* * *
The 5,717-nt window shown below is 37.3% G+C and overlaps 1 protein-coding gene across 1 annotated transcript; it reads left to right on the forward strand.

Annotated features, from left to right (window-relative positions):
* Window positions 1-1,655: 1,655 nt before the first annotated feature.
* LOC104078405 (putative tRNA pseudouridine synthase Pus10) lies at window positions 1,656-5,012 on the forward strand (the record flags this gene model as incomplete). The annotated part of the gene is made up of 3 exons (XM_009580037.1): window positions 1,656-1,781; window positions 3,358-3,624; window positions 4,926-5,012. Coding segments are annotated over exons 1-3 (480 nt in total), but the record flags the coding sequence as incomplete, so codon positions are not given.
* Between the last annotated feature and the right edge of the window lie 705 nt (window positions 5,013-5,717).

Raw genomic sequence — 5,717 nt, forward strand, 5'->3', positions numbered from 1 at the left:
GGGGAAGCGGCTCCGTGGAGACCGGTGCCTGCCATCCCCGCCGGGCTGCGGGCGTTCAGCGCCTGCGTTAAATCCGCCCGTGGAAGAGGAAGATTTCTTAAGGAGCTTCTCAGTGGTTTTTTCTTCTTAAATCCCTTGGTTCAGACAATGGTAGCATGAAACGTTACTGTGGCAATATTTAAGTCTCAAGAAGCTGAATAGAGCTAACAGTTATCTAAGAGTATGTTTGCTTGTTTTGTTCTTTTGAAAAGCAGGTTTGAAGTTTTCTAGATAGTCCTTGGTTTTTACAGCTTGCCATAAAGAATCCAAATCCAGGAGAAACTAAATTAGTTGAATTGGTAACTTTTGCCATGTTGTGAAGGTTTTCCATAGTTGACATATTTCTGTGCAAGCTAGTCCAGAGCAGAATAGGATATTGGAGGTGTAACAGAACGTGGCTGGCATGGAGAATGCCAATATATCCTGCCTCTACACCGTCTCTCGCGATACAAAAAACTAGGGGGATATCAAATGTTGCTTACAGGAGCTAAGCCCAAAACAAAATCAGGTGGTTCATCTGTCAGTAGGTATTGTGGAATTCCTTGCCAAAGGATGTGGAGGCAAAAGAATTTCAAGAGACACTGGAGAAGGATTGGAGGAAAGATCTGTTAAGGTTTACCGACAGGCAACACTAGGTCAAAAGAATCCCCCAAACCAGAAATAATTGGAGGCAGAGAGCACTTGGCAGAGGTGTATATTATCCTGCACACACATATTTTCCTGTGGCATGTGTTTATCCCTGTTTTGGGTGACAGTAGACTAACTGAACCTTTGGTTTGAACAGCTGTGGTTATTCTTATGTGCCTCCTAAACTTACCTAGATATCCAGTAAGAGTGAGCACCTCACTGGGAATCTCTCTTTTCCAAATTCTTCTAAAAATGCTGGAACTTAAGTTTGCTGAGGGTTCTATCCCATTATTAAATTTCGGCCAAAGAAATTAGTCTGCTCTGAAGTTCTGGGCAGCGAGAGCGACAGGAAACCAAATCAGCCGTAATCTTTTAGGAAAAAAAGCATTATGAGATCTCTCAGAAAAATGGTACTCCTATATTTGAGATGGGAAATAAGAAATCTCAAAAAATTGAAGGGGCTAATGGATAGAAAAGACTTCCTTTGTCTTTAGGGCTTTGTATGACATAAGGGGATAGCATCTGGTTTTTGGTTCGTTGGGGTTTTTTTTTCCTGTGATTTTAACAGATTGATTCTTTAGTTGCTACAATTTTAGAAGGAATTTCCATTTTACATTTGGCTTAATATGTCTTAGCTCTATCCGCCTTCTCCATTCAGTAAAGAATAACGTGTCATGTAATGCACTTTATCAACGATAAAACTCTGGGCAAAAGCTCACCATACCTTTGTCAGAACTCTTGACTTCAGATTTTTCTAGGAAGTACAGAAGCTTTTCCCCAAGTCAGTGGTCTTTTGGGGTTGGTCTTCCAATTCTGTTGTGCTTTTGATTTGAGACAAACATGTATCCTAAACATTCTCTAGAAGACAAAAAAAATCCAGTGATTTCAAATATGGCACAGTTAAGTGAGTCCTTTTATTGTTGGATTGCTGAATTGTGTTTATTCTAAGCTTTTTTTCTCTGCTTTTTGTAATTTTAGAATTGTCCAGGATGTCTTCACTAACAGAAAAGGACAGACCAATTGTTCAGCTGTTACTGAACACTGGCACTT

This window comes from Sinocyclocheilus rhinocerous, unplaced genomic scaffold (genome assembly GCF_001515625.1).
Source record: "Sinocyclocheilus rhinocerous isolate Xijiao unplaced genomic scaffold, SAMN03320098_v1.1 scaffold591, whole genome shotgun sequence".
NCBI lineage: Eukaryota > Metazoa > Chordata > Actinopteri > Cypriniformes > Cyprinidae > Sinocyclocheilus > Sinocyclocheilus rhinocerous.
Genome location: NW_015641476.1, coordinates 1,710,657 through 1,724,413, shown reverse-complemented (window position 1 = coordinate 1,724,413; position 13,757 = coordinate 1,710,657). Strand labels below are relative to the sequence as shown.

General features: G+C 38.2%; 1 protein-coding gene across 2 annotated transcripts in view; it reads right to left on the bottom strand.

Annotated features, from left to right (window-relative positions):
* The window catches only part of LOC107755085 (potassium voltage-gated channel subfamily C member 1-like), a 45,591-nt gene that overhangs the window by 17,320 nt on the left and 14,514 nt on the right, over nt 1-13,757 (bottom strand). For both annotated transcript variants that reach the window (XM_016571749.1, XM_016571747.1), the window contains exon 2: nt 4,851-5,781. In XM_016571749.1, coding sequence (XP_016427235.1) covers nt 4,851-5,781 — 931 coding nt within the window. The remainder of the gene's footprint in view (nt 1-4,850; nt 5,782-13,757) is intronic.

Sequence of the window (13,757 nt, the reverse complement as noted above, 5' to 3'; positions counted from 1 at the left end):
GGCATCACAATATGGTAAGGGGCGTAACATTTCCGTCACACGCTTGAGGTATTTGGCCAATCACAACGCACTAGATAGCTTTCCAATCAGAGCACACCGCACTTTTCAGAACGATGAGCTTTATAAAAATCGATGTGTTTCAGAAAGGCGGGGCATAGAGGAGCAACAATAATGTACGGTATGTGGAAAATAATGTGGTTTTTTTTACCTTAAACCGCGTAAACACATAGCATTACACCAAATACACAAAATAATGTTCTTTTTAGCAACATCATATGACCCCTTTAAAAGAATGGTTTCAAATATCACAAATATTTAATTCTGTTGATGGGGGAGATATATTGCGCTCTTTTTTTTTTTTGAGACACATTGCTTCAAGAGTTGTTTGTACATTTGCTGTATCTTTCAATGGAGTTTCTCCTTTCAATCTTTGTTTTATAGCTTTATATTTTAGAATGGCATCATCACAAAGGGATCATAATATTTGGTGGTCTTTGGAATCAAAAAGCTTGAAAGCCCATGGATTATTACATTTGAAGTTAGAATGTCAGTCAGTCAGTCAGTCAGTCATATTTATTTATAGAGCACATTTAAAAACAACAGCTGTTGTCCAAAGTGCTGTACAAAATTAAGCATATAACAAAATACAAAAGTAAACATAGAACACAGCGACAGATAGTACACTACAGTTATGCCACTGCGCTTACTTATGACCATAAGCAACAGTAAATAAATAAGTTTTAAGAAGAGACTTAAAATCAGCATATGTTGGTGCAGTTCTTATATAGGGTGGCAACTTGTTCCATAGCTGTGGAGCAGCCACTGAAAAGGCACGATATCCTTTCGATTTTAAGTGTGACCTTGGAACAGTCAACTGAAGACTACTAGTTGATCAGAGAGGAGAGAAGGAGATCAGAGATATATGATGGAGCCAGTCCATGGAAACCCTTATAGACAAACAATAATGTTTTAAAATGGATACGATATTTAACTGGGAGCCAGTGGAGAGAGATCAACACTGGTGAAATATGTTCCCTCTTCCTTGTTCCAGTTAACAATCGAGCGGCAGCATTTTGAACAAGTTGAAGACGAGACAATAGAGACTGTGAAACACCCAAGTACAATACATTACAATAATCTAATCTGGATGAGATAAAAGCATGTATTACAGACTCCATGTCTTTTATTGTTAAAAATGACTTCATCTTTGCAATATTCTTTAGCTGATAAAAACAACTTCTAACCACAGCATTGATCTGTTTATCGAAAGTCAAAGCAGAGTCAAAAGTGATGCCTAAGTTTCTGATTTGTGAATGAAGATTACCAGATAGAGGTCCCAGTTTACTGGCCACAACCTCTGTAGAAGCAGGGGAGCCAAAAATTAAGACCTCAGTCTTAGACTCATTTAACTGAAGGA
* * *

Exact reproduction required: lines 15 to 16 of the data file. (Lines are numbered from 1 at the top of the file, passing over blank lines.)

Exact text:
Sequence of the window (13,757 nt, the reverse complement as noted above, 5' to 3'; positions counted from 1 at the left end):
GGCATCACAATATGGTAAGGGGCGTAACATTTCCGTCACACGCTTGAGGTATTTGGCCAATCACAACGCACTAGATAGCTTTCCAATCAGAGCACACCGCACTTTTCAGAACGATGAGCTTTATAAAAATCGATGTGTTTCAGAAAGGCGGGGCATAGAGGAGCAACAATAATGTACGGTATGTGGAAAATAATGTGGTTTTTTTTACCTTAAACCGCGTAAACACATAGCATTACACCAAATACACAAAATAATGTTCTTTTTAGCAACATCATATGACCCCTTTAAAAGAATGGTTTCAAATATCACAAATATTTAATTCTGTTGATGGGGGAGATATATTGCGCTCTTTTTTTTTTTTGAGACACATTGCTTCAAGAGTTGTTTGTACATTTGCTGTATCTTTCAATGGAGTTTCTCCTTTCAATCTTTGTTTTATAGCTTTATATTTTAGAATGGCATCATCACAAAGGGATCATAATATTTGGTGGTCTTTGGAATCAAAAAGCTTGAAAGCCCATGGATTATTACATTTGAAGTTAGAATGTCAGTCAGTCAGTCAGTCAGTCATATTTATTTATAGAGCACATTTAAAAACAACAGCTGTTGTCCAAAGTGCTGTACAAAATTAAGCATATAACAAAATACAAAAGTAAACATAGAACACAGCGACAGATAGTACACTACAGTTATGCCACTGCGCTTACTTATGACCATAAGCAACAGTAAATAAATAAGTTTTAAGAAGAGACTTAAAATCAGCATATGTTGGTGCAGTTCTTATATAGGGTGGCAACTTGTTCCATAGCTGTGGAGCAGCCACTGAAAAGGCACGATATCCTTTCGATTTTAAGTGTGACCTTGGAACAGTCAACTGAAGACTACTAGTTGATCAGAGAGGAGAGAAGGAGATCAGAGATATATGATGGAGCCAGTCCATGGAAACCCTTATAGACAAACAATAATGTTTTAAAATGGATACGATATTTAACTGGGAGCCAGTGGAGAGAGATCAACACTGGTGAAATATGTTCCCTCTTCCTTGTTCCAGTTAACAATCGAGCGGCAGCATTTTGAACAAGTTGAAGACGAGACAATAGAGACTGTGAAACACCCAAGTACAATACATTACAATAATCTAATCTGGATGAGATAAAAGCATGTATTACAGACTCCATGTCTTTTATTGTTAAAAATGACTTCATCTTTGCAATATTCTTTAGCTGATAAAAACAACTTCTAACCACAGCATTGATCTGTTTATCGAAAGTCAAAGCAGAGTCAAAAGTGATGCCTAAGTTTCTGATTTGTGAATGAAGATTACCAGATAGAGGTCCCAGTTTACTGGCCACAACCTCTGTAGAAGCAGGGGAGCCAAAAATTAAGACCTCAGTCTTAGACTCATTTAACTGAAGGA